Section 2(6) of the CGST Act, 2017 defines “aggregate turnover” as the aggregate value of all taxable supplies (excluding the value of inward supplies on which tax is payable by a person on reverse charge basis), exempt supplies, exports of goods or services, or both, and inter-state supplies of persons having the same Permanent Account Number, to be computed on all-India basis but excludes central tax, state tax, Union Territory tax, integrated tax and cess. Thus, the eligibility is based on the aggregate value of taxable supplies of all your units having the same PAN. That exceeds Rs500 crore, in your case. Therefore, you have to prepare e-invoice for all your supplies with effect from October 1, 2020.
Q. As per Section 112 of the CGST Act, 2017, we are required to file an appeal with the Appellate Tribunal within three months of communication of the order sought to be appealed against. But the Appellate Tribunal is not yet constituted. How should we proceed?
CBIC Circular no. 132/2/2020-GST, dated March 18, 2020, says that as of now, the prescribed time-limit to make application to appellate tribunal will be counted from the date on which the president or the state president enters office. So, you may wait till then and then file your appeal.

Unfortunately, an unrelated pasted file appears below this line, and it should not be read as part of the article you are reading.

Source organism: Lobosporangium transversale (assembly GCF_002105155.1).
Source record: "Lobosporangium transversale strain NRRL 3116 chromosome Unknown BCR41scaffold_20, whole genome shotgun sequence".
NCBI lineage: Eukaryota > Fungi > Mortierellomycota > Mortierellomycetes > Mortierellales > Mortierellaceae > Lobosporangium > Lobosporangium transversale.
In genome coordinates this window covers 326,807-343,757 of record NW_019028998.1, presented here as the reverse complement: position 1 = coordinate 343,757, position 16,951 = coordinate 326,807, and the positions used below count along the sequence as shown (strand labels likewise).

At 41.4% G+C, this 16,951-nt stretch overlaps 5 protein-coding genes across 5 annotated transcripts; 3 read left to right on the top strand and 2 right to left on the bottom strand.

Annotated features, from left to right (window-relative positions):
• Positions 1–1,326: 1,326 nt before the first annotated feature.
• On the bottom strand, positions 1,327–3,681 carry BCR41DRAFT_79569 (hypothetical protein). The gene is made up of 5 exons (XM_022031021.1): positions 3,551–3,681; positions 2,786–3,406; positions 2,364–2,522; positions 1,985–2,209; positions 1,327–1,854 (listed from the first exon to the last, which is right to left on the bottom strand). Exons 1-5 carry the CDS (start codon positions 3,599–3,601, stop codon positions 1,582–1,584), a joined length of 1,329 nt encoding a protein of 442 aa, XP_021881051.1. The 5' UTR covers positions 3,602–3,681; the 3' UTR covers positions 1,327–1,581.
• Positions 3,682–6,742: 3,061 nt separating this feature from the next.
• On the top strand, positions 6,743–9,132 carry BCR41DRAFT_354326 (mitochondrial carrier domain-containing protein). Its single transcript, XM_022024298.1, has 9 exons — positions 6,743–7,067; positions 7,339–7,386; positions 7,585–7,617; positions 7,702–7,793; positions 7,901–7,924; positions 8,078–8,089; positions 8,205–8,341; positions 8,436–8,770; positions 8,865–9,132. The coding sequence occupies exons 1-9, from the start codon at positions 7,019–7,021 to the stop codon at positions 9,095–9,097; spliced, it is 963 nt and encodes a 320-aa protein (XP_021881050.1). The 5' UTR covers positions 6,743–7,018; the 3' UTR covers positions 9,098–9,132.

Q. We are seriously considering converting our manufacturing facility into a bonded warehouse and obtaining in-bond manufacturing licence under Section 65 of the Customs Act, 1962, read with Manufacture and Other Operations in Warehouse (no.2) Regulations, 2019 and CBIC Circular no. 34/2019-Cus dated October 1, 2019. We have stocks of goods imported duty-free under advance authorisation. Can we carry these over to the bonded warehouse?
There is no specific provision in the laws or circulars to deal with the situation. So, I suggest you seek specific clarification from the CBIC and prior permission from the jurisdictional Customs authorities before switching over to in-bond manufacture.
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